Commentary

Despite impressive win, Lesnar still a work in progress

Brock Lesnar might be the man to beat in the heavyweight ranks, but he's still far from a finished product, writes Franklin McNeil.

Originally Published: November 16, 2008
By Franklin McNeil | Special to ESPN.com

LAS VEGAS -- There was never a doubt in Brock Lesnar's mind that he would become UFC heavyweight champion one day. That day came Saturday at MGM Grand Garden Arena before a sellout crowd of 14,272.

Lesnar, a powerfully built 6-foot-3, 265-pound mountain of a man, stopped defending titleholder Randy Couture at 3:07 of the second round. Although the fight's outcome wasn't a big surprise -- Lesnar was the favorite going in -- how it ended raised a few eyebrows.

Several days ago, Lesnar emphasized the improvement he'd made in his striking game. He spoke of sitting down on his punches better, which allowed him to generate more power.

There was more. Lesnar said that during camp, he had become more comfortable throwing combinations, and his punches were straighter.

Lesnar vowed to be competitive in the stand-up with Couture, and he kept his word. His most effective punch was the right hand.

Lesnar stunned Couture with a right early in the second round; moments later, another right sent the 45-year-old MMA legend to the ground. From there, Lesnar pounded on him with a series of chopping rights.

It took Lesnar just four fights, three in UFC, to become heavyweight champion. His size and athletic skills that helped him become a champion reflect a new look in the division.

Several heavyweights, some younger than 30 years old, have physical attributes similar to Lesnar's. Unlike Couture, who entered the Octagon a lean 220 pounds, the newly crowned champion can expect his future opponents to be big and powerfully built.

If Lesnar plans to hold his title for a reasonable amount of time, he must continue refining his skill set. Wrestling, athleticism and physical strength alone won't be enough.

The process of becoming a well-rounded mixed martial artist, Lesnar said, has already begun.

"You just try to learn something every day," Lesnar said. "I train hard every single day; I have a good group of guys around me who believe in me.

"You have to be a well-rounded fighter in this day and age. I will continue to keep molding myself into a dominating fighter, hopefully."

The amount of progress Lesnar makes in the next several months will be revealed in the first defense of his title. He'll face the winner of next month's showdown between former UFC heavyweight champion Frank Mir and Antonio "Minotauro" Nogueira.

Both Mir and Nogueira have solid jiu-jitsu skills. Lesnar knows firsthand how dangerous Mir can be on the ground.

Mir handed Lesnar his only loss in mixed martial arts, needing less than two minutes to apply a leg lock on Feb. 2. Lesnar wants a rematch. This is expected, considering he was overpowering Mir before being forced to tap.

On the other hand, Nogueira likely represents a stiffer test. The UFC interim champion has a better stand-up game than Mir, and his jiu-jitsu is just as good, if not better.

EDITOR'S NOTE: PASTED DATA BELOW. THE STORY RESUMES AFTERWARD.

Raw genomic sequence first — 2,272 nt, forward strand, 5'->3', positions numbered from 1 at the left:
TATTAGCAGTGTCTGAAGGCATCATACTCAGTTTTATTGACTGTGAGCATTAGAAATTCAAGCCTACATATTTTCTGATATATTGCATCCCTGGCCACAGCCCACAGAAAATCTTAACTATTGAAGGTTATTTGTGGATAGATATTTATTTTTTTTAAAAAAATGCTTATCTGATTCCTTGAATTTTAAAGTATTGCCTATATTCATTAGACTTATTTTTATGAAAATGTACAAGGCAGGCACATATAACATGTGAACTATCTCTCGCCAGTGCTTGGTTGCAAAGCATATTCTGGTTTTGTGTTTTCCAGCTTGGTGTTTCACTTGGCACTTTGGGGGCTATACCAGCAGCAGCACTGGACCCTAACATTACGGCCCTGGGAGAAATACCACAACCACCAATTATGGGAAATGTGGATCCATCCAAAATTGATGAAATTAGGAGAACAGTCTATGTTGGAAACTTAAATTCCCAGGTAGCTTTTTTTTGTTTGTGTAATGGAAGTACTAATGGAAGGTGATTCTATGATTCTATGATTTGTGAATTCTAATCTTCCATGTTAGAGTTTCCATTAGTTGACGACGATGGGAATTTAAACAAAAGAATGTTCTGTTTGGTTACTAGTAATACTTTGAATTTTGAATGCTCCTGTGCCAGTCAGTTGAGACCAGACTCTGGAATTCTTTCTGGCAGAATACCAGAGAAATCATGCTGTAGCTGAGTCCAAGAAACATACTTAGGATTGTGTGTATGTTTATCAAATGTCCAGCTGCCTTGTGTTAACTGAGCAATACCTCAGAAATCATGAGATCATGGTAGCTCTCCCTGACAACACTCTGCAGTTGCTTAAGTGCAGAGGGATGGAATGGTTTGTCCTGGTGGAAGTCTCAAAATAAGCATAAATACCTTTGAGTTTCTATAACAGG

Whether Lesnar faces Mir or Nogueira, there will be little mention of age. Lesnar is 31, Mir is 29 and Nogueira is 32.

And although Lesnar will have a weight advantage no matter whom he faces in his first UFC title defense, the disparity won't be nearly as great as it was with Couture. Both Mir and Nogueira tip the scales around 240 pounds.

One issue that will continue to stalk Lesnar is his lack of experience. Although he has faced nothing but top-level competition in UFC, Lesnar remains a work in progress.

"It's probably going to take him awhile to learn some more submission skills and feel really comfortable on his back," Couture said after losing his title. "He'd probably love to refine his striking skills, kicking and all those other things with that great big body. It's probably going to be awhile before that feels comfortable to him."

UFC president Dana White also chimed in.

"Not only technically, but the experience side as well," White said. "Brock got cut [Saturday night] for the very first time. Blood was running into his eye. He never had anybody push him that hard and exchange power with him; Randy is the very first one."

Couture, however, won't be the last to test Lesnar in the power department. Should his first title defense turn out successful, several more challengers who are bigger and stronger than Mir or Nogueira dot the landscape.

Cain Velasquez, 26, is a highly touted wrestler who enters the cage standing 6-foot-1 and weighing 245 pounds. He is physically strong and very confident.

The undefeated Velasquez continues to sharpen his striking skills. But with a 4-0 record, he has yet to face competition remotely close to what Lesnar has dealt with in his short MMA career.

Another fighter whom UFC brass is keeping a close eye on is Shane Carwin. Although Velasquez is several fights from garnering contender recognition, a buzz already surrounds Carwin.

At 6-foot-3, 265 pounds, Carwin is an intimidating figure. He is a good wrestler, but his credentials are a notch below Lesnar's.

An area in which Carwin (10-0) does have an edge over Lesnar is striking. Carwin dishes out punishing strikes and takes a good punch as well.

These are just some of the challenges that await Lesnar in the new-look heavyweight division. For now, Lesnar is the standard-bearer.

"[The division] is getting stronger and stronger," Couture said. "Brock is a great indication of where the division is going.

"Guys aren't just big anymore, they're very good athletes. … There are a lot of good guys in the division now."

Franklin McNeil covers boxing and mixed martial arts for The Star-Ledger in Newark, N.J.